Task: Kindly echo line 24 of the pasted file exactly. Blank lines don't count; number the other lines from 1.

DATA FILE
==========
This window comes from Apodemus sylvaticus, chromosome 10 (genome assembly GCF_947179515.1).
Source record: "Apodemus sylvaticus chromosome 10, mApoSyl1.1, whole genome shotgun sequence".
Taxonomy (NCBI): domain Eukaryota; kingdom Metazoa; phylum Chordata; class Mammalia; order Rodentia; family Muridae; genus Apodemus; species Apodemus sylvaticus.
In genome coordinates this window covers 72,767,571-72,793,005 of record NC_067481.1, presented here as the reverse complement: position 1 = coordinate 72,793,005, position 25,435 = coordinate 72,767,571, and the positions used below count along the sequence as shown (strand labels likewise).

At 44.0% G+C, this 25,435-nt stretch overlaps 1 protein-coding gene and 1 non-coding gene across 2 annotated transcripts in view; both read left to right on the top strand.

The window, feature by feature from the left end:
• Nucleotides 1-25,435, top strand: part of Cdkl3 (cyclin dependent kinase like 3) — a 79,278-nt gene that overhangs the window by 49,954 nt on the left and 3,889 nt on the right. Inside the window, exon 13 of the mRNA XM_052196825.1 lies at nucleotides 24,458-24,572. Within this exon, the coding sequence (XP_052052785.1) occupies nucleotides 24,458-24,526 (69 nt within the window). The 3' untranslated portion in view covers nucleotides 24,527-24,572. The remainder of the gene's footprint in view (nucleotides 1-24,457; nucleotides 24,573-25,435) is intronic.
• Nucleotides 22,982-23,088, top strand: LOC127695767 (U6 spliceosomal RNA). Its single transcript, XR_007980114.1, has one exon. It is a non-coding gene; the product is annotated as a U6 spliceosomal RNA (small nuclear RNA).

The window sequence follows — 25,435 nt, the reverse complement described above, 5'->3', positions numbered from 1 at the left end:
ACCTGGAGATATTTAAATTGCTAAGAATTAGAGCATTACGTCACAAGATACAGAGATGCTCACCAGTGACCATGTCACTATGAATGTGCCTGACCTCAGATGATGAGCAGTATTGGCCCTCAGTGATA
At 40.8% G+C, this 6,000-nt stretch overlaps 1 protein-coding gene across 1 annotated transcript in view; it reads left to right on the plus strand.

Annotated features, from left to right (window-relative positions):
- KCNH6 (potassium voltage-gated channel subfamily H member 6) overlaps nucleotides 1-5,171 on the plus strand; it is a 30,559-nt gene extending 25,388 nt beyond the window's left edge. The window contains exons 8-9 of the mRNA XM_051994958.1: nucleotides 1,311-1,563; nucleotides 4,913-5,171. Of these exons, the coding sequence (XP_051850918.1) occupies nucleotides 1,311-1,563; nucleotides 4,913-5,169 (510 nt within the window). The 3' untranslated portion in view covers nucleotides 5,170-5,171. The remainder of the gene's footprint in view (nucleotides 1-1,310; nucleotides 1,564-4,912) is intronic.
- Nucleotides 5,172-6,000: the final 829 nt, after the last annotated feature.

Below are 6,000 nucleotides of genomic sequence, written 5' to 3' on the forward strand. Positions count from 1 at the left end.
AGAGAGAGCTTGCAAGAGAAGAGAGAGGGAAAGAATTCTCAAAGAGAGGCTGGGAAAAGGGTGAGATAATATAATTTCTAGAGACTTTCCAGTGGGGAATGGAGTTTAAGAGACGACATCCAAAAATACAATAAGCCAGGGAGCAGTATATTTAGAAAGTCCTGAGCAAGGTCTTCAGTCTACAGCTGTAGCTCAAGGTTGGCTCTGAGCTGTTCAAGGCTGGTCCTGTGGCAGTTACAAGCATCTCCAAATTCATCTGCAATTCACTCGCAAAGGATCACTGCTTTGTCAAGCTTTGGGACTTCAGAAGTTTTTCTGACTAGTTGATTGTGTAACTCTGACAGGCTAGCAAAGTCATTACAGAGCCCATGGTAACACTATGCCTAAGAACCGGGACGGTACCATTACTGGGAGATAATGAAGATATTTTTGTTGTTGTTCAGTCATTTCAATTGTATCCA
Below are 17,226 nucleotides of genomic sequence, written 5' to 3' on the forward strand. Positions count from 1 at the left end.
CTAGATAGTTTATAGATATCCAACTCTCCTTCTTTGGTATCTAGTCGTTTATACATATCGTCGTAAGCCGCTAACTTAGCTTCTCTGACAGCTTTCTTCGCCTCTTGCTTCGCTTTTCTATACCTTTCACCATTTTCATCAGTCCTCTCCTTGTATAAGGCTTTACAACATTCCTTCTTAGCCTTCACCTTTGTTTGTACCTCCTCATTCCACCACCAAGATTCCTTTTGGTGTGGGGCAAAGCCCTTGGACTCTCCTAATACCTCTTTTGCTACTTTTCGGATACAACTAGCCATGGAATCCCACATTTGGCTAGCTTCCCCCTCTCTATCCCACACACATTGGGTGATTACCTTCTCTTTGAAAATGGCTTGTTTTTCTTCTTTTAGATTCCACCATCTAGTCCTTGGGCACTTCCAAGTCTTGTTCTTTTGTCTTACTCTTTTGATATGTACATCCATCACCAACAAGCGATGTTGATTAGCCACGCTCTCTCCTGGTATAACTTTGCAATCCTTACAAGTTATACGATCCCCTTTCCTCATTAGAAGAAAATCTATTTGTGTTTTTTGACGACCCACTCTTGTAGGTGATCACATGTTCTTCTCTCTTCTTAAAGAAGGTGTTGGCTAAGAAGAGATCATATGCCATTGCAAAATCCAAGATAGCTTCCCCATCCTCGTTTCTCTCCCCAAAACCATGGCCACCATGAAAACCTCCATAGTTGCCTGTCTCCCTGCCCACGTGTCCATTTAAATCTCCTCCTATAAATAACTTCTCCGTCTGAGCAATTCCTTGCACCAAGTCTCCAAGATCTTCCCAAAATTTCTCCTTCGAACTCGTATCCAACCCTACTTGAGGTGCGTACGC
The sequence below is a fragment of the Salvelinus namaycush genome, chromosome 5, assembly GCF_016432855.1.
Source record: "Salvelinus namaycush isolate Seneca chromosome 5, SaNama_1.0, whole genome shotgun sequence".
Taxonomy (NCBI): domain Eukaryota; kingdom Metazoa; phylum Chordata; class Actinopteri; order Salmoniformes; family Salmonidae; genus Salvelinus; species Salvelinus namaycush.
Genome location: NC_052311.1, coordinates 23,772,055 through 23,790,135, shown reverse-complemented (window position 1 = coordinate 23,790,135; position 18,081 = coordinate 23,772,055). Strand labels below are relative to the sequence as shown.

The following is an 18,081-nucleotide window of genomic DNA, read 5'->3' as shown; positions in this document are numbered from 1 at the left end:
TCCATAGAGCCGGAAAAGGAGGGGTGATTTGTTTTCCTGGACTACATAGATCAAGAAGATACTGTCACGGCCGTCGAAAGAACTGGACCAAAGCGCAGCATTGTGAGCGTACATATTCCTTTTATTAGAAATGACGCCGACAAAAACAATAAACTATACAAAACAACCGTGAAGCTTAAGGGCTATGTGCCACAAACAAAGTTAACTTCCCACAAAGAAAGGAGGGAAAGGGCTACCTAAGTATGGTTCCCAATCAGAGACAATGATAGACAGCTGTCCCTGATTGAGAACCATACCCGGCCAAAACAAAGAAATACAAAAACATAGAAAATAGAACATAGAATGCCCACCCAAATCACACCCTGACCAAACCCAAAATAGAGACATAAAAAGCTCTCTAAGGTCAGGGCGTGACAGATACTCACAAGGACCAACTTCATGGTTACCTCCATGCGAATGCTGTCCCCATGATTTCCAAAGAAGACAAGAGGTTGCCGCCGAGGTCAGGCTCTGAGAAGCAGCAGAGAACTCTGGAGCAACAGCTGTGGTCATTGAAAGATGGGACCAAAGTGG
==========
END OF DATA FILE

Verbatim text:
TCCATAGAGCCGGAAAAGGAGGGGTGATTTGTTTTCCTGGACTACATAGATCAAGAAGATACTGTCACGGCCGTCGAAAGAACTGGACCAAAGCGCAGCATTGTGAGCGTACATATTCCTTTTATTAGAAATGACGCCGACAAAAACAATAAACTATACAAAACAACCGTGAAGCTTAAGGGCTATGTGCCACAAACAAAGTTAACTTCCCACAAAGAAAGGAGGGAAAGGGCTACCTAAGTATGGTTCCCAATCAGAGACAATGATAGACAGCTGTCCCTGATTGAGAACCATACCCGGCCAAAACAAAGAAATACAAAAACATAGAAAATAGAACATAGAATGCCCACCCAAATCACACCCTGACCAAACCCAAAATAGAGACATAAAAAGCTCTCTAAGGTCAGGGCGTGACAGATACTCACAAGGACCAACTTCATGGTTACCTCCATGCGAATGCTGTCCCCATGATTTCCAAAGAAGACAAGAGGTTGCCGCCGAGGTCAGGCTCTGAGAAGCAGCAGAGAACTCTGGAGCAACAGCTGTGGTCATTGAAAGATGGGACCAAAGTGG